Daily Mammal Book Club: MFAOA 2
Hi again, mammals! The discussion about My Family and Other Animals by Gerald Durrell is going great so far. We’ve probably all read a little further into the book by now, but remember, even if you haven’t read any of it at all, you can still participate in the club meetings. Here are some things I thought about over the past week:
• In a comment on last week’s post, Grace said that she gets impatient with the description in the book, and Clare said that her mother feels the same way. (Grace is my mother, by the way!) Some of the Amazon reviewers said the same thing: they skip the descriptive passages to get to the stories about the family. I often skip long descriptions in books, too, but for some reason, in this book, I don’t do that. I think I’m getting into the pace of it. Plus, Durrell’s descriptions are just so good! If I were teaching creative writing, I think I would use this book as an example of how to write good description.
• The poor mother! I just love the transition from Part 1 to Part 2. Part 1 ends:
“We are not moving to another villa,” said Mother firmly; “I’ve made up my mind about that.”
She straightened her spectacles, gave Larry a defiant glare, and strutted off towards the kitchen, registering determination in every inch.
And then Part 2 begins:
The new villa was enormous…
I suppose it’s a fairly easy comic trick to pull, but it cracked me up nevertheless.
• Man, I want to live in the daffodil-yellow villa. The faded walls, the overgrown gardens, the olive groves and orange trees, the bees, the view of the sea…I just love it. It’s exactly my vision of how a villa in a Mediterranean country should be.
• I was thinking about how charmingly Durrell anthropomorphizes animals. When Madame Cyclops lays her eggs: “She turned round, lowered her hind end over the hole, and sat there with a rapt look on her face while she absentmindedly laid nine white eggs.” The scorpions in the wall: “The scorpion would lie there quite quietly as you examined him, only raising his tail in an almost apologetic gesture of warning if you breathed too hard on him.” One of the male birds: “The other male now became terribly harassed and apparently a prey to the dreadful thought that his babies might starve.” And Roger after the scorpions escaped at lunch: “Since no one had bothered to explain things to him, Roger was under the mistaken impression that the family were being attacked, and that it was his duty to defend them.”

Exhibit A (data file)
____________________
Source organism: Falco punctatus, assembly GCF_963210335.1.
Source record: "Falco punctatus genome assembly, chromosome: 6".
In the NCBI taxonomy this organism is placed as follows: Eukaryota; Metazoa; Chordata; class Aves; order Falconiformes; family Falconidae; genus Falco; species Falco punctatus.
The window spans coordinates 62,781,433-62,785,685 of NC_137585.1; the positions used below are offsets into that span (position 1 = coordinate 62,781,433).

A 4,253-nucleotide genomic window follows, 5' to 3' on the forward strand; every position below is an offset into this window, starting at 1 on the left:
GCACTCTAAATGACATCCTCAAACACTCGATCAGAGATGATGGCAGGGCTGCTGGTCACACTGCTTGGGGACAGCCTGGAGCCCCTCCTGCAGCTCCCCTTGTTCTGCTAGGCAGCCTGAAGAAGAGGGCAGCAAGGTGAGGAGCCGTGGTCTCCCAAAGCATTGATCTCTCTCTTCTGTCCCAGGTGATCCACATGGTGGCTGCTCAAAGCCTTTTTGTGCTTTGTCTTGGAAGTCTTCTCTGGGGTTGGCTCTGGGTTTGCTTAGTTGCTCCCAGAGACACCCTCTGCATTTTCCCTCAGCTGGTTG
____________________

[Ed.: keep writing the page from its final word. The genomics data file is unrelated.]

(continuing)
Ordinarily, I’m not a big proponent of anthropomorphization. (Jeez, that’s a difficult word to type.) But I love the way Durrell does it. In a pretty straightforward way, it helps to create a clear picture of an animal, making it sympathetic and a subject of interest. I think that in order to care for and respect animals, we have to understand that they do have their own thoughts and lives. I don’t know if a turtle can be absentminded, a scorpion apologetic, or a bird harassed and a prey to dreadful thoughts, but being able to relate to them on an emotional level is, I think, ultimately good for both the animals and us. In this case, the accuracy of the thoughts and emotions we ascribe to the animals isn’t as important as the fact that we’re taking the time to imagine those thoughts and emotions. What do you think?